Crowdfunding Chronicles

Crowdfunding Chronicles: Corven – Path of Redemption

Overhead view of a house interior, surrounded by trees.

Campaign Ends: July 17
Platform: Windows. Stretch goals add Mac, Linux and console versions.

The beloved Ultima series has inspired a considerable number of spinoffs and unofficial successors over the years, likely enough of them to form their own RPG genre. I, for one, am okay with this. If you happen to feel the same, then allow me to introduce you to Corven – Path of Redemption, a new open-world RPG sure to please fans of the classics.

Corven starts off in the modern world; driving home tired and uncharacteristically drunk after a friend’s party, you collide with a pedestrian who abruptly appeared out of the darkness. Though the young woman survives, she ends up in a coma. Racked with guilt, you visit her in the hospital almost daily while your mental state plummets into depression. Heading home one evening, you notice a particularly eager crow flying around, and upon reaching your residence, your new feathered friend (or possibly enemy) is sitting right there on the lawn waiting for you. In a bizarre display of his avian abilities, the crow begins violently pecking at the ground when lightning strikes the spot, opening up a glittering portal to an unfamiliar Medieval world. As your daily life is currently the opposite of fun, you enter the portal, a plethora of questions swirling through your mind: what is this place? Does it have any connection to your all-consuming guilt? And who, exactly, is that peculiar crow…?

Story and exploration are central to Corven. In addition to the main plot, the game will include many NPCs with their own little tales you’ll hopefully want to follow. As well, Ultima creator Richard Garriott — otherwise known as Lord British — has assisted with the narrative and will make a guest appearance as an NPC.

Conversation with a wolf-like humanoid in a cave.
Conversation with a wolf-like humanoid in a cave.

Exploration-wise, the game’s open world is full of life, detail, and opportunities for interaction: you can turn off lights, move furniture, and of course, poke around inside people’s houses. The core of any RPG, I must say! Meanwhile, though combat takes a back seat to the game’s narrative, it is not without importance. At the moment, the developers have yet to confirm whether battles will be turn-based or take place in real time, and the community is being asked to provide their input. You can vote now at the link found in Update #3 on the campaign page!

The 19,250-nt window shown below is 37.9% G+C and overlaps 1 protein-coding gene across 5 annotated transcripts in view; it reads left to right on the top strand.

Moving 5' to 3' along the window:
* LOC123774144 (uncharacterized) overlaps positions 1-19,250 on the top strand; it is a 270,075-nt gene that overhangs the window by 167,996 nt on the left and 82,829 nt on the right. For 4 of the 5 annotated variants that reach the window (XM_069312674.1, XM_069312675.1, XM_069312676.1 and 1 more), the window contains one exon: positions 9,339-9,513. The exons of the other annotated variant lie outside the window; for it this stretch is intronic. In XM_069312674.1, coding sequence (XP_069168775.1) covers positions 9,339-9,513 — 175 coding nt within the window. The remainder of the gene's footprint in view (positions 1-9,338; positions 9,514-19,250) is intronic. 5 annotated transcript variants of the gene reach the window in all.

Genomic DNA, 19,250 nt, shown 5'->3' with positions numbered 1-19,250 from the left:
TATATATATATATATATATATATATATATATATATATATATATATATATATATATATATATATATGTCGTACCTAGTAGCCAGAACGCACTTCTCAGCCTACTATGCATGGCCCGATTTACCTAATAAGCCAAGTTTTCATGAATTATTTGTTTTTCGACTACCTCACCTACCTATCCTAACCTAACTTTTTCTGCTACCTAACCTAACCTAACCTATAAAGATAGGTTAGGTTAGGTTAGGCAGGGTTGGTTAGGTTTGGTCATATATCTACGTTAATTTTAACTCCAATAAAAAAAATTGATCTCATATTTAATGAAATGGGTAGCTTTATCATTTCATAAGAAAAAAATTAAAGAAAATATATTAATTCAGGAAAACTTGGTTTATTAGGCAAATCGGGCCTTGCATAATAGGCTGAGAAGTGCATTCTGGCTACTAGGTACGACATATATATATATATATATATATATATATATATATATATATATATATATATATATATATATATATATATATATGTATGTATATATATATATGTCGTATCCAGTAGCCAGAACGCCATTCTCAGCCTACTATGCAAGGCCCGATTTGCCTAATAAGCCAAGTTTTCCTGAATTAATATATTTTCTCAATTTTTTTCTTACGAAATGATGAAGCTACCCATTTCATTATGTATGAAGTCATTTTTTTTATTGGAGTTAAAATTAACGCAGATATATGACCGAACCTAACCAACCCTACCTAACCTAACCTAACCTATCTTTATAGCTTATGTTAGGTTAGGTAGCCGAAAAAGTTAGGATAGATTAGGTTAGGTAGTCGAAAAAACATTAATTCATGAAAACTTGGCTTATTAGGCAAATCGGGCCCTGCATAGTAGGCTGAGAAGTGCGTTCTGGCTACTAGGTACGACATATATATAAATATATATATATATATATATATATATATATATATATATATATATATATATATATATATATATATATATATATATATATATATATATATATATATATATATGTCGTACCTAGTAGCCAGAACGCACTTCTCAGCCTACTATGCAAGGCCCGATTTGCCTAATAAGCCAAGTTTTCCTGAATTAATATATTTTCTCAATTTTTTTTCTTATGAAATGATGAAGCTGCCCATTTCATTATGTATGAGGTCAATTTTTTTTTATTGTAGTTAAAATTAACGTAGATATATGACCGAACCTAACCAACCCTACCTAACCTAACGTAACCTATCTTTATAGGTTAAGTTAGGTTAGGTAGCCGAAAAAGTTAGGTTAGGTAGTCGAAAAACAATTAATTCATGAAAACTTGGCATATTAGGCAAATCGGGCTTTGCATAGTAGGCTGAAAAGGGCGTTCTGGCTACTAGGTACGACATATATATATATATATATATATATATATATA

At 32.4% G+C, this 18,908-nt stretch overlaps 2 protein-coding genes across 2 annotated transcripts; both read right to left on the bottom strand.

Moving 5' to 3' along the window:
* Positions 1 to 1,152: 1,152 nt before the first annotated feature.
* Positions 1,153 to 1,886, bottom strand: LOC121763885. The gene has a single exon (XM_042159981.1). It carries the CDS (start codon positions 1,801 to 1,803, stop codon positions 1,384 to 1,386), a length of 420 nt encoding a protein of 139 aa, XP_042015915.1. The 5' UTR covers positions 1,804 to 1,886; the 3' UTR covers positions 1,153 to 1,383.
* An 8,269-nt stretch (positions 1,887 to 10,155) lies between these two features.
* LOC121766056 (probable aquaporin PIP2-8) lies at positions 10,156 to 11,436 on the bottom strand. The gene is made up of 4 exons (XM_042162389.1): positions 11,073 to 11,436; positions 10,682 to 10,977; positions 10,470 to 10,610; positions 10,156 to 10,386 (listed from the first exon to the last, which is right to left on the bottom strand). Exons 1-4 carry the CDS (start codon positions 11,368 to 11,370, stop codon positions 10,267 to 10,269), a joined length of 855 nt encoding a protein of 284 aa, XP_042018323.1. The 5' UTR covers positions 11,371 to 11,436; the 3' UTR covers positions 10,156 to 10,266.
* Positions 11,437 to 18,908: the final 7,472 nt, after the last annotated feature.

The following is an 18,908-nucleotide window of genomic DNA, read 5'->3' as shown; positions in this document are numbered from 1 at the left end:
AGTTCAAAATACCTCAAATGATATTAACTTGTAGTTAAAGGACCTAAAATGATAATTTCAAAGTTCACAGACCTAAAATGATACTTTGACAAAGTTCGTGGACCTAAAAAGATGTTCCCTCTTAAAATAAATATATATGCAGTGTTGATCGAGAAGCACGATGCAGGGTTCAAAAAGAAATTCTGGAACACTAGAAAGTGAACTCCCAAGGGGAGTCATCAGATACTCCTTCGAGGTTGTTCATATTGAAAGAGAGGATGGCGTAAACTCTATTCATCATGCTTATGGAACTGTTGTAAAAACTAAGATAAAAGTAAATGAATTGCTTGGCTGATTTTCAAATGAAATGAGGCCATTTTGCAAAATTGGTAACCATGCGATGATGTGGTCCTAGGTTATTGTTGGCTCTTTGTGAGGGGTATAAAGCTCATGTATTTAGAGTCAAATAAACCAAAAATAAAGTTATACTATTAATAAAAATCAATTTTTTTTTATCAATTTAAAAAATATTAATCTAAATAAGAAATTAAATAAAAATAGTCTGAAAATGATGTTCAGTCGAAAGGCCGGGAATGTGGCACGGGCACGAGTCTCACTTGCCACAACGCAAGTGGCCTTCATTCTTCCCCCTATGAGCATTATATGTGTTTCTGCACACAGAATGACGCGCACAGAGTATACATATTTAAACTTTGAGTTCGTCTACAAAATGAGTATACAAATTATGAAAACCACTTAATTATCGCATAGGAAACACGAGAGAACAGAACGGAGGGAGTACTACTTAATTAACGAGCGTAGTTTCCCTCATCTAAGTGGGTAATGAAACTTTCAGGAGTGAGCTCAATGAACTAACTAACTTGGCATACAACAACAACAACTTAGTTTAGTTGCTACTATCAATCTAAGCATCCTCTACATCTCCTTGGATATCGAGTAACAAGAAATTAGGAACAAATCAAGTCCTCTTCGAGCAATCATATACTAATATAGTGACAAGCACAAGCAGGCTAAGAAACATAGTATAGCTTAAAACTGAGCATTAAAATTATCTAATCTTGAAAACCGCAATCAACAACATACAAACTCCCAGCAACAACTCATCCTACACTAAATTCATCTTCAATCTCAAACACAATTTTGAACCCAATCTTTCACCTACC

On the visual side of things, I’m fairly impressed. The detailed, top-down view definitely brings to mind classic Ultima and D&D games, and the painted character portraits are quite impressive. Each scene is filled with motion and life, such as flowing lava, tiny butterflies, and elaborate vegetation. My only hope is that we see a larger variety of settings in the final release: perhaps a desert, a fishing village, or a dog park. One can dream.

Though Corven is already fully funded, stretch goals include a day and night cycle, console versions, and new map art by Denis Loubet. If the name sounds unfamiliar to you, Mr. Loubet was responsible for creating the box art for many of the original Ultima games and, in a delightful turn of events, he’ll also be creating the box art for Corven (available digitally or physically depending on your pledge). All things considered, Corven looks to be quite promising; the detailed environments beg to be explored, and the narrative’s theme of redemption is a fitting nod to the original Ultima series. I look forward to seeing more of this world!

Disclaimer: While it’s possible some of us at RPGFan may be backers of the games mentioned in these articles, this does not influence our coverage or our featured game choices. We make our selections simply based on the active campaigns we feel our readers might find interesting, and we are not given special access or perks by the developers.

tl;dr: We think these games show potential and want to share them with you.

Tina Olah

Tina Olah

Tina Olah is a features writer and occasional reviewer for RPGFan. She is also an illustrator, cosplayer, book hoarder, and personal servant to a really cool Shih Tzu. Tina is an avid fan of strange science fiction and fantasy worlds, and would like you to know that she spent a considerable amount of time making Paladin’s Quest fan art back in grade 7.